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Top 10 Mortal Kombat Controversies

VO: Riccardo Tucci WRITTEN BY: Jarett Burke
With Mortal Kombat 11 right around the corner, why not take a look back on the Top 10 Mortal Kombat Controversies? For this list, we’re looking at times when the “Mortal Kombat” series got itself into a bit of hot water in the public eye. There’s no shortage of incidents to choose from, but please keep in mind this video will contain some mature content. By the way, who's excited for Mortal Kombat 11 later this month? To have your ideas turned into a WatchMojo or MojoPlays video, head over to http://WatchMojo.comsuggest and get to it!
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Top 10 Mortal Kombat Controversies

When ripping someone’s spine out isn’t controversial enough! Welcome to WatchMojo and today we’re counting down our picks for the Top 10 Mortal Kombat Controversies.

For this list, we’re looking at times when the “Mortal Kombat” series got itself into a bit of hot water in the public eye. There’s no shortage of incidents to choose from, but please keep in mind this video will contain some mature content.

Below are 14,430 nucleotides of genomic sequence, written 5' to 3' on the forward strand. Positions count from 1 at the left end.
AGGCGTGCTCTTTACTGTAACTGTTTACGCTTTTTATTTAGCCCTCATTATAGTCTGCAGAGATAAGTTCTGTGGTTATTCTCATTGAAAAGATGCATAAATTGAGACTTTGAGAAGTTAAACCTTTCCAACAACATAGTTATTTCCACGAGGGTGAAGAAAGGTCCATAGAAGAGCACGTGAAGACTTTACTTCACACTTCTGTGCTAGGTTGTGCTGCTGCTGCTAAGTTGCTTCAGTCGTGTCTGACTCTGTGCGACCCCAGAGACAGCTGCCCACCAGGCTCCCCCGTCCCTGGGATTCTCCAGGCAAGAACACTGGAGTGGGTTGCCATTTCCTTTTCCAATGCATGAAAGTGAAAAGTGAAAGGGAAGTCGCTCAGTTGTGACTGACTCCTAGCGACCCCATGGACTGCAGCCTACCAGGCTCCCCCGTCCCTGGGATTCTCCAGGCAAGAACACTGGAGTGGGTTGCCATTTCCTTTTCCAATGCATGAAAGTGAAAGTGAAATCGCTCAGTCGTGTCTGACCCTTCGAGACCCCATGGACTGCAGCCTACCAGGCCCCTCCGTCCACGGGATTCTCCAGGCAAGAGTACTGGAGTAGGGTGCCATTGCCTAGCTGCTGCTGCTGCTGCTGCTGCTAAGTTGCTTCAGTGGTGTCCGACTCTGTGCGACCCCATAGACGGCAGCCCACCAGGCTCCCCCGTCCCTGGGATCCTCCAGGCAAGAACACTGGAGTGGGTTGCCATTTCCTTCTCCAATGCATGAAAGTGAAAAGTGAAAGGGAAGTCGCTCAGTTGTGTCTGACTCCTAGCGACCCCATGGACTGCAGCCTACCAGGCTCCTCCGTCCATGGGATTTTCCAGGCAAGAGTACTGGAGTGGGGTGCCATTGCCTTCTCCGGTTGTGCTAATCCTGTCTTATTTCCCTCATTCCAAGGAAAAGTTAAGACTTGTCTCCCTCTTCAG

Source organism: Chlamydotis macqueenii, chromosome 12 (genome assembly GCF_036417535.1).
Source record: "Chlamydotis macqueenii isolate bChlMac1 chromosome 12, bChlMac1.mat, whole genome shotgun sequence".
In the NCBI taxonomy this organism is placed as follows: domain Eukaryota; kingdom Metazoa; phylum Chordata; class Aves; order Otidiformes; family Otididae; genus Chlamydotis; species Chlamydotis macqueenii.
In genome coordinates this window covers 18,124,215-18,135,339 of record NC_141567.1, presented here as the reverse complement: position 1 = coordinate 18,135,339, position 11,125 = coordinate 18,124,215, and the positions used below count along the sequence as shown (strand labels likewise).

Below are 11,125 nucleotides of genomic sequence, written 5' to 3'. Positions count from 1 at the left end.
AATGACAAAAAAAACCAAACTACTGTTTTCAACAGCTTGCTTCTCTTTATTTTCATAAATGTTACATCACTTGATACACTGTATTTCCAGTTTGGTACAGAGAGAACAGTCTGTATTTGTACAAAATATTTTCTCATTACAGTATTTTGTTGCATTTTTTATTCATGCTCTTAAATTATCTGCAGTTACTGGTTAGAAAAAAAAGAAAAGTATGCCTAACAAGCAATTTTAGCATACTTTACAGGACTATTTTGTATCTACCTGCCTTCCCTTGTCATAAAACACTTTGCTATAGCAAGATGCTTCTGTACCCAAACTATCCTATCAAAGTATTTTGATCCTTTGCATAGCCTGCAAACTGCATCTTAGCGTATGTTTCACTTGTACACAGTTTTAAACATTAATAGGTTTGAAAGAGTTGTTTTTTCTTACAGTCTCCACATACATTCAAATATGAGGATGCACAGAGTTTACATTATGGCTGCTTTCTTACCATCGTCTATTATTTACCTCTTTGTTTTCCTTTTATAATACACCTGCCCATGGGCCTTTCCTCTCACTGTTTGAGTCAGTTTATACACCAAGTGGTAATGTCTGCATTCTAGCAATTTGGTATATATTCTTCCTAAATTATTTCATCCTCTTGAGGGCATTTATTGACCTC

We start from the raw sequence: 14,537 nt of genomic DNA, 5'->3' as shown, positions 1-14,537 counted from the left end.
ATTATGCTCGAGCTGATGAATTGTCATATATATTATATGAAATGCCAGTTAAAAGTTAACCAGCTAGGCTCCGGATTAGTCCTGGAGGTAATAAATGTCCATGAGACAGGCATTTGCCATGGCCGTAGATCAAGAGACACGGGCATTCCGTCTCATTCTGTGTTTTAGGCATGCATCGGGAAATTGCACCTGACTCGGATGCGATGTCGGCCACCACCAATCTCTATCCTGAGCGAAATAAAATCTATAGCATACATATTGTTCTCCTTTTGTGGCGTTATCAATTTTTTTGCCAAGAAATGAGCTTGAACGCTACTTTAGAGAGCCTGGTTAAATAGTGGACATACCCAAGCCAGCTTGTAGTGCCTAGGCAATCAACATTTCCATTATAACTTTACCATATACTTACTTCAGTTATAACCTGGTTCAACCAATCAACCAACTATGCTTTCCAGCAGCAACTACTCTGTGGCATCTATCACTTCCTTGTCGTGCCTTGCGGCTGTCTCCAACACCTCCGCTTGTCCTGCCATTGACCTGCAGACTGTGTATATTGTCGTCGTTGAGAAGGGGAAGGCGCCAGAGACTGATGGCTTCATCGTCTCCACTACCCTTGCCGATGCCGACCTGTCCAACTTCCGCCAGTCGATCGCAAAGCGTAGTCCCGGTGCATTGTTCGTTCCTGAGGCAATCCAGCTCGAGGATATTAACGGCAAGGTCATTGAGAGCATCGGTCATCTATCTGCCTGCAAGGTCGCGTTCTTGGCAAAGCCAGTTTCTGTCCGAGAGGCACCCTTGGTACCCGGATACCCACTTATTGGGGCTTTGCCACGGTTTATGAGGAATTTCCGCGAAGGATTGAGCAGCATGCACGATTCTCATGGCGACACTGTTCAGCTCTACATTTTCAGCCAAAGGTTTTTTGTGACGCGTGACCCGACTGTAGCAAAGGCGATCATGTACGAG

#10: Johnny Cage Splits
“Mortal Kombat & Mortal Kombat II” series (1992-93)


To say that the first two “Mortal Kombat” games were a cultural phenomenon is putting it lightly… The series was so huge in the Early 90s that even the actors got a bit of fame too – none more so than Daniel Pesina who played Johnny Cage and all the palette swapped male ninjas. Seeing his image become a cultural icon, especially when the games hit home systems, Pesina thought he was entitled to more money, seeing as he was only paid for the arcade versions. He took Midway to court but ultimately lost. Though he later got a small taste of revenge when he appeared in a rival fighting game “Bloodstorm’s” advertisement as Johnny Cage! Talk about punching below the belt!

#9: “Blood on the Carpet” Commercial
“Mortal Kombat: Shaolin Monks” (2005)


As part of the marketing for the adventure spinoff “Mortal Kombat: Shaolin Monks” Midway was pumping a lot of money to get word out that MK was back, and they also added plenty of shock value to their promotional materials as well. Take, for instance, the TV commercial for “Shaolin Monks” entitled “Blood on the Carpet” where a dude rips out a guy’s heart and eats it. How they thought this would get passed television censors is beyond us, and the Britain’s Advertising Standards Authority were not impressed as they penalized Midway and made them consult with the company prior to releasing any more advertisements.

#8: Actors Sue Midway
“Mortal Kombat & Mortal Kombat II” series (1992-93)